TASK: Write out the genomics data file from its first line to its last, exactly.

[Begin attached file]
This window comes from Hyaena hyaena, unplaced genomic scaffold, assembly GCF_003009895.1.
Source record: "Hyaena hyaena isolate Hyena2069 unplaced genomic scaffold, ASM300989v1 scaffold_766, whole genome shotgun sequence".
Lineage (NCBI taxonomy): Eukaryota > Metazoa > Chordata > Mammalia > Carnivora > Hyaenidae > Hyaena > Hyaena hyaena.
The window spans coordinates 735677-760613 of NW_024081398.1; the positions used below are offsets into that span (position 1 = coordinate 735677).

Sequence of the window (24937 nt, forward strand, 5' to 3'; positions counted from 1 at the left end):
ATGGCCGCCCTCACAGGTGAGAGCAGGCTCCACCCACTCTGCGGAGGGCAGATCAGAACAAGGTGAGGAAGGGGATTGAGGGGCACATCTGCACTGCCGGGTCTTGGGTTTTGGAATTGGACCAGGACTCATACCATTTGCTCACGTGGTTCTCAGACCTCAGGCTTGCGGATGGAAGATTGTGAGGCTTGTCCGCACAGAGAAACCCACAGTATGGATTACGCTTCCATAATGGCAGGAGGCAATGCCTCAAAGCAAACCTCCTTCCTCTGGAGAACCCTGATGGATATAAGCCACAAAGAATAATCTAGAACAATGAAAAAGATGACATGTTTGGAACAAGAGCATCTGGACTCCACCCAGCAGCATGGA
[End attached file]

This window comes from Hyaena hyaena, unplaced genomic scaffold, assembly GCF_003009895.1.
Source record: "Hyaena hyaena isolate Hyena2069 unplaced genomic scaffold, ASM300989v1 scaffold_766, whole genome shotgun sequence".
Lineage (NCBI taxonomy): Eukaryota > Metazoa > Chordata > Mammalia > Carnivora > Hyaenidae > Hyaena > Hyaena hyaena.
The window spans coordinates 735677-760613 of NW_024081398.1; the positions used below are offsets into that span (position 1 = coordinate 735677).

Sequence of the window (24937 nt, forward strand, 5' to 3'; positions counted from 1 at the left end):
ATGGCCGCCCTCACAGGTGAGAGCAGGCTCCACCCACTCTGCGGAGGGCAGATCAGAACAAGGTGAGGAAGGGGATTGAGGGGCACATCTGCACTGCCGGGTCTTGGGTTTTGGAATTGGACCAGGACTCATACCATTTGCTCACGTGGTTCTCAGACCTCAGGCTTGCGGATGGAAGATTGTGAGGCTTGTCCGCACAGAGAAACCCACAGTATGGATTACGCTTCCATAATGGCAGGAGGCAATGCCTCAAAGCAAACCTCCTTCCTCTGGAGAACCCTGATGGATATAAGCCACAAAGAATAATCTAGAACAATGAAAAAGATGACATGTTTGGAACAAGAGCATCTGGACTCCACCCAGCAGCATGGA